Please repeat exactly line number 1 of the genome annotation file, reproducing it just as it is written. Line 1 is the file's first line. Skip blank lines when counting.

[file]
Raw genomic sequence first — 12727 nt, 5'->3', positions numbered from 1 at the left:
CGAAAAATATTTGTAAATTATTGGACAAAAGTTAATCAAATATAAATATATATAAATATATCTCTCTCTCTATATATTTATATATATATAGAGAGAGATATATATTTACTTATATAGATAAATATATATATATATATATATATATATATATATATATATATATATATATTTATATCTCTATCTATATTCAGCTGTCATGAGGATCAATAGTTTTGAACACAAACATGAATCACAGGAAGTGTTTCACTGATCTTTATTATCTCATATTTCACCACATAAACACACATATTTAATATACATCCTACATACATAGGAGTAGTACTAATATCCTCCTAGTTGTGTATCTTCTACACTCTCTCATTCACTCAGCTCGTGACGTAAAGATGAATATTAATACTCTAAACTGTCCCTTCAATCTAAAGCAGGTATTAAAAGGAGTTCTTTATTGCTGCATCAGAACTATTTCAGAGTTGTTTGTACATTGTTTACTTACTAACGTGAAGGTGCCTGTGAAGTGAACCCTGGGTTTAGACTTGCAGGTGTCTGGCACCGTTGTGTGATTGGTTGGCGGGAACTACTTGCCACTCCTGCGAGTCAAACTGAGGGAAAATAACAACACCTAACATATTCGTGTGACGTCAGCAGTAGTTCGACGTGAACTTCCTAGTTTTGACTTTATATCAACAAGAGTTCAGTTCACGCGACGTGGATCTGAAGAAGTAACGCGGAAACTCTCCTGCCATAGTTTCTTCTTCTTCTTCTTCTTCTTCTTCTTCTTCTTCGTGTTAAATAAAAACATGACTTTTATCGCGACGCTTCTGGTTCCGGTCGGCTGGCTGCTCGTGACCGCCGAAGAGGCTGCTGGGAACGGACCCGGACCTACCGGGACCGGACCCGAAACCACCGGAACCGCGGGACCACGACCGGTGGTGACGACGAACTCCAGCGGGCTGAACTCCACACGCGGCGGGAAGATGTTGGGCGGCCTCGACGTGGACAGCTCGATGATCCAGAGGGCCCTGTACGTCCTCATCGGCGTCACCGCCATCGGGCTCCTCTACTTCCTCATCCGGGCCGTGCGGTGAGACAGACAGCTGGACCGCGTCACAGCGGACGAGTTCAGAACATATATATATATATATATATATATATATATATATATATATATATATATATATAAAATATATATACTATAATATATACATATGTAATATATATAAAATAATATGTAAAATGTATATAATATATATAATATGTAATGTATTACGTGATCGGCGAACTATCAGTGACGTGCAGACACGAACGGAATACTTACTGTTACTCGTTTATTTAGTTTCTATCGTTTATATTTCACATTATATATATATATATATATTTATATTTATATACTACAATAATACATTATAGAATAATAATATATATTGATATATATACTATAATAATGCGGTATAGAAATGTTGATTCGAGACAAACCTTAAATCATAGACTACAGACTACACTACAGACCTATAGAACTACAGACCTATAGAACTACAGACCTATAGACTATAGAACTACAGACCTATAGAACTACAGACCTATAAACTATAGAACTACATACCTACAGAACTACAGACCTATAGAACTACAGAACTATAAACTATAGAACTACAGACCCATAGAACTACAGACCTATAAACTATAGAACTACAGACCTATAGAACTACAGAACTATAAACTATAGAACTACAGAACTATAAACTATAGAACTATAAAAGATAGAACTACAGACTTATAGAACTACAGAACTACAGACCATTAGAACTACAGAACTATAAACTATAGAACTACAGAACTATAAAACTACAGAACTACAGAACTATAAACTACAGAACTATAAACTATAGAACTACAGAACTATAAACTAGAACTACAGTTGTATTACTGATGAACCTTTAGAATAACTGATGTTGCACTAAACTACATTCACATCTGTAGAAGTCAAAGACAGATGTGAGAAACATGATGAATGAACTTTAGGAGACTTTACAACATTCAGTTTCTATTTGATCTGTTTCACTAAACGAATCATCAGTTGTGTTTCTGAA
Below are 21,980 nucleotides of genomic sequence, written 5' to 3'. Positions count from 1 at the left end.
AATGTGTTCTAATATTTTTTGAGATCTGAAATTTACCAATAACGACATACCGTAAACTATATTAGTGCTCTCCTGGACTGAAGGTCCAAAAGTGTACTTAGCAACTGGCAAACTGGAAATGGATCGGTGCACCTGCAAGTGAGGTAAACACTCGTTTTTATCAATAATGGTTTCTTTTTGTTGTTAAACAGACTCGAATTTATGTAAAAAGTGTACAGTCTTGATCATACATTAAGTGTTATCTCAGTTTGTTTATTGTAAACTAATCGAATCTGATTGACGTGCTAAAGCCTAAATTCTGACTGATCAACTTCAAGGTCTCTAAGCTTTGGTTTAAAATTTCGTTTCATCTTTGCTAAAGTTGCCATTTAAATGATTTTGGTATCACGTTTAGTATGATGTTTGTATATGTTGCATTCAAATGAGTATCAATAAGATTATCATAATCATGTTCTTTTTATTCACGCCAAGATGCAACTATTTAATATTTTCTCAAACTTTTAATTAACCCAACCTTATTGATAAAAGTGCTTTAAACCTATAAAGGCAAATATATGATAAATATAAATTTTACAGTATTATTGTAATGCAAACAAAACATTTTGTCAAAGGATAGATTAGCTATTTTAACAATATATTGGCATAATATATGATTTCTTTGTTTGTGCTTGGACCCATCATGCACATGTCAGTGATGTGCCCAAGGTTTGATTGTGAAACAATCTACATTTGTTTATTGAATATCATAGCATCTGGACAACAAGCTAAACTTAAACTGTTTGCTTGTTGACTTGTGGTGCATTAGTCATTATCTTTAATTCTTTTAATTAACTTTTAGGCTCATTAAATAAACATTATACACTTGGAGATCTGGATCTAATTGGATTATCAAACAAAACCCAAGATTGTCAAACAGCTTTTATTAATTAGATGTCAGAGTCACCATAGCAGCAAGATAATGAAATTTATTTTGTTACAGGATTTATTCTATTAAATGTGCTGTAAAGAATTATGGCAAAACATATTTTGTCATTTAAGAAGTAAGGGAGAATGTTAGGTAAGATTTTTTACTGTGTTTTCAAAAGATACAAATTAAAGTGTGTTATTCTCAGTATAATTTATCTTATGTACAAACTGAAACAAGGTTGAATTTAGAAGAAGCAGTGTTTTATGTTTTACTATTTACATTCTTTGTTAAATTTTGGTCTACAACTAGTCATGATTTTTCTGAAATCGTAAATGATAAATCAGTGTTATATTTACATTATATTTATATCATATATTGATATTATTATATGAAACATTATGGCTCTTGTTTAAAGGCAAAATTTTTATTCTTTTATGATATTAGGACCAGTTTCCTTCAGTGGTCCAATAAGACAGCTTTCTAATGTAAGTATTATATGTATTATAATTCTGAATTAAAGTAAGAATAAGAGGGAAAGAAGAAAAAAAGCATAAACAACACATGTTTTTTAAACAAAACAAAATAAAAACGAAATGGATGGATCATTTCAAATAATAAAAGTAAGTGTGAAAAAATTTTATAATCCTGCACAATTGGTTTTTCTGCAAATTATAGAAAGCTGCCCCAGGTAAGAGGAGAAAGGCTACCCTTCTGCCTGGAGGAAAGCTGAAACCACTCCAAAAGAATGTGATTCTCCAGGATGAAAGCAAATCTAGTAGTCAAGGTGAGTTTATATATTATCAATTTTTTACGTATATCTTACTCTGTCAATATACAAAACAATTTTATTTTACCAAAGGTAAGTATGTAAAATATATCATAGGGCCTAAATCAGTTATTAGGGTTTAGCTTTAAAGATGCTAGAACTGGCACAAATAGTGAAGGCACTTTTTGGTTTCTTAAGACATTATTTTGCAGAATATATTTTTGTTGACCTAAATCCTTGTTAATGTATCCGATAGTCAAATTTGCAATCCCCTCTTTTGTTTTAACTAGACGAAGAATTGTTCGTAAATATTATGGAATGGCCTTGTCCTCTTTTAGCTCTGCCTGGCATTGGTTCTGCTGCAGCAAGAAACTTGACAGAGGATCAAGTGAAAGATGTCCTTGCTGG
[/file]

Raw genomic sequence first — 12727 nt, 5'->3', positions numbered from 1 at the left: